UB Center for Urban Studies - We seek to understand the world in order to change it...
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Community as Classroom



The Community as Classroom Initiative uses Buffalo's Fruit Belt, and other distressed neighborhoods, as a classroom where students use the knowledge and skills learned in the traditional classroom to work with neighborhood residents and stakeholders to solve problems in the 'neighborhood' classroom. 


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Emerging Entrepreneurs

The Allstate Minority and Women Emerging Entrepreneurs (MWEE) Program is a joint venture by the UB School of Management's Center for Entrepreneurial Leadership and the UB Center for Urban Studies. The program’s mission is to construct a pathway that enables minority and women entrepreneurs to move their companies to the next stage of development. Click here for more information

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The Center for Urban Studies (CENTER) is a research and community development unit located in the UB School of Architecture and Planning. It's mission is to (1) engage in research that produces knowledge which contributes to understanding and solving the problem of neighborhood distress and building a sustainable urban metropolis (2) develop a model for transforming distressed urban neighborhoods into socially functional communities that are based on the principles of solidarity, collaboration, cosmopolitanism, reciprocity, participatory democracy and social justice, and (3) train students in urban and regional planning with the ability to recreate and rebuild a sustainable metropolis based on socioeconomic justice.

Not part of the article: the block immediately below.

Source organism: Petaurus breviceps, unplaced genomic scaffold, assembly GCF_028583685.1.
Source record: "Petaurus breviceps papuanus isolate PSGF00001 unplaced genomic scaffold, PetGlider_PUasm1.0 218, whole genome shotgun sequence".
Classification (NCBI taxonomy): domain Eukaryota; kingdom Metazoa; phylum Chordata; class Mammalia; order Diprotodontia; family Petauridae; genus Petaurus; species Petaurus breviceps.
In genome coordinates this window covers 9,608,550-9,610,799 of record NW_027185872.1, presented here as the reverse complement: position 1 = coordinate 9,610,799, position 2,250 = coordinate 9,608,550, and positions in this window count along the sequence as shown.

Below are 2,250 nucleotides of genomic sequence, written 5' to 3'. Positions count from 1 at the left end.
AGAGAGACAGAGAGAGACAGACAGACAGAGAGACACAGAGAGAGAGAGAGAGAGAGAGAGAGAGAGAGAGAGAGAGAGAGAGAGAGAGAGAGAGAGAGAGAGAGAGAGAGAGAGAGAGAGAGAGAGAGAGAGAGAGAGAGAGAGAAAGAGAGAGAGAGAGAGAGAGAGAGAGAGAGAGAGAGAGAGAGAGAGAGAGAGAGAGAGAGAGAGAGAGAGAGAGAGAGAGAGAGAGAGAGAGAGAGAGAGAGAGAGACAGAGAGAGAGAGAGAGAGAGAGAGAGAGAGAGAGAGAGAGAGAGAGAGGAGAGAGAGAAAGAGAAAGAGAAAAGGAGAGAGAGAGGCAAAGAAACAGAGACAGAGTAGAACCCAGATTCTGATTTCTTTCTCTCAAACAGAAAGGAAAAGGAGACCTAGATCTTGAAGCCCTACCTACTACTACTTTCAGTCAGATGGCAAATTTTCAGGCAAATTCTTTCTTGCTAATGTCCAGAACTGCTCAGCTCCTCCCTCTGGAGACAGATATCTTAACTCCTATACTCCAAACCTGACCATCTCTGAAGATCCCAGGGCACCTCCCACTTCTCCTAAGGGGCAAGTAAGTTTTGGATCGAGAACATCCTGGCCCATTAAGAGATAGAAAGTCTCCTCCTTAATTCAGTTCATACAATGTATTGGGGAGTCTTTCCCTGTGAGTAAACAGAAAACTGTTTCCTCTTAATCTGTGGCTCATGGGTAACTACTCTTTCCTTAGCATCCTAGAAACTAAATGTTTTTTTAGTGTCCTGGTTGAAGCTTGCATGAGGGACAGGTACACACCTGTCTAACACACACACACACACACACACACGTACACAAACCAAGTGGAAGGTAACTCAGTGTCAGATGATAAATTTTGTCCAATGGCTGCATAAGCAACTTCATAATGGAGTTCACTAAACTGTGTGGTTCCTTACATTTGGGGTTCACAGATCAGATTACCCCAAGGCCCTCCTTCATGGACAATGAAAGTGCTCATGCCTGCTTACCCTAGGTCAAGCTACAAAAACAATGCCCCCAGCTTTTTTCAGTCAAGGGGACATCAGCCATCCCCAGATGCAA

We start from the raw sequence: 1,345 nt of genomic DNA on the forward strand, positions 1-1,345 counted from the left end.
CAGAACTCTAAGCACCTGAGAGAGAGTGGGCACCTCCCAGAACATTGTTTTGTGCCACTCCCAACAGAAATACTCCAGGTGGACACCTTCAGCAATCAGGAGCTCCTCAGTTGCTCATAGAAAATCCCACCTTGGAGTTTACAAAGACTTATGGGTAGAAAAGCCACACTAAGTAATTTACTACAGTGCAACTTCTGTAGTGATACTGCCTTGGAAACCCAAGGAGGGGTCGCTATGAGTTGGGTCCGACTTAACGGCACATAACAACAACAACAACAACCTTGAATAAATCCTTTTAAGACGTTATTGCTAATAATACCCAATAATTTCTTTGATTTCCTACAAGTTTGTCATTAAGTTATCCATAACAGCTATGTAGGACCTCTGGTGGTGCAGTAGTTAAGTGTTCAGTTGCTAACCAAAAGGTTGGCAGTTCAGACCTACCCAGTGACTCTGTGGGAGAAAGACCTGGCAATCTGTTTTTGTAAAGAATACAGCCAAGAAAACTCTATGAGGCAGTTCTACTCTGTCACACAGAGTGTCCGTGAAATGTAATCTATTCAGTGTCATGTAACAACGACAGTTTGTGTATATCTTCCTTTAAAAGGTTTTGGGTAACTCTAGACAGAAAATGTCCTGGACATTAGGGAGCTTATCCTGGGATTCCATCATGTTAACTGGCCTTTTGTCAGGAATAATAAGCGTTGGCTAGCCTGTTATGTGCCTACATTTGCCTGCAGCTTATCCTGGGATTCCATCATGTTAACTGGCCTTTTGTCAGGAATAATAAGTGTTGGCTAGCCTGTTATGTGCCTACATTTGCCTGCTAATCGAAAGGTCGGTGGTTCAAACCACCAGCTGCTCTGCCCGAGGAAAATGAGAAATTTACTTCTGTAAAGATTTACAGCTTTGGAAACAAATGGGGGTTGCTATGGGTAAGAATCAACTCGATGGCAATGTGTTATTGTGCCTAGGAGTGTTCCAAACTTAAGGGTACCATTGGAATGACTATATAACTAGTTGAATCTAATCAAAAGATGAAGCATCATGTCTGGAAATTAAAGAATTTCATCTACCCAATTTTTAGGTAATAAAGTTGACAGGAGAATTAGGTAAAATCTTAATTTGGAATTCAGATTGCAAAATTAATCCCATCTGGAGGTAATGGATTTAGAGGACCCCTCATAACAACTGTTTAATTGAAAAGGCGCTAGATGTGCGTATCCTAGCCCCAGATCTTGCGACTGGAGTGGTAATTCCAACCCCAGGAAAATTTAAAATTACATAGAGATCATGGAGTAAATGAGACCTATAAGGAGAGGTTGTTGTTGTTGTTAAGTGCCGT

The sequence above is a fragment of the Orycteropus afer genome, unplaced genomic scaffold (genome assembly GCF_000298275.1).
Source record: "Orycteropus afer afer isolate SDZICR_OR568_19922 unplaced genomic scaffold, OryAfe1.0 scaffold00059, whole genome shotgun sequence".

This mission is informed by the belief that neighborhood distress and urban sprawl are interrelated problems that threaten the sustainability of American urban society and contribute to global environmental and social problems. The reason is twofold. Firstly, neighborhood distress continually produces the socioeconomic ills that degenerate human lives and progressively erodes the quality of urban life. Secondly, by triggering middle-class flight from the city, neighborhood distress contributes to urban sprawl, climatic change and environmental degradation. Consequently, neighborhood distress is a significant driver of urban sprawl. Thus, to bring an end to the sprawling metropolis, the problem of neighborhood distress must be solved.


The CENTER believes that theory and practice are interactive elements of the quest to develop a knowledge base capable of solving the problems of neighborhood distress and urban sprawl. Toward this end, the CENTER employs a research model which embraces theoretical, applied and action research, thereby operationalizing each within a framework involving continuous interaction between theory, practice and observation.


With this approach, our neighborhood projects and community outreach activities are conceived as aspects of community problem-solving research. In this method, research is used to generate knowledge and insights used to solve real life problems. The goal is not simply to test our ideas in the real world, but to solve severe community problems. 




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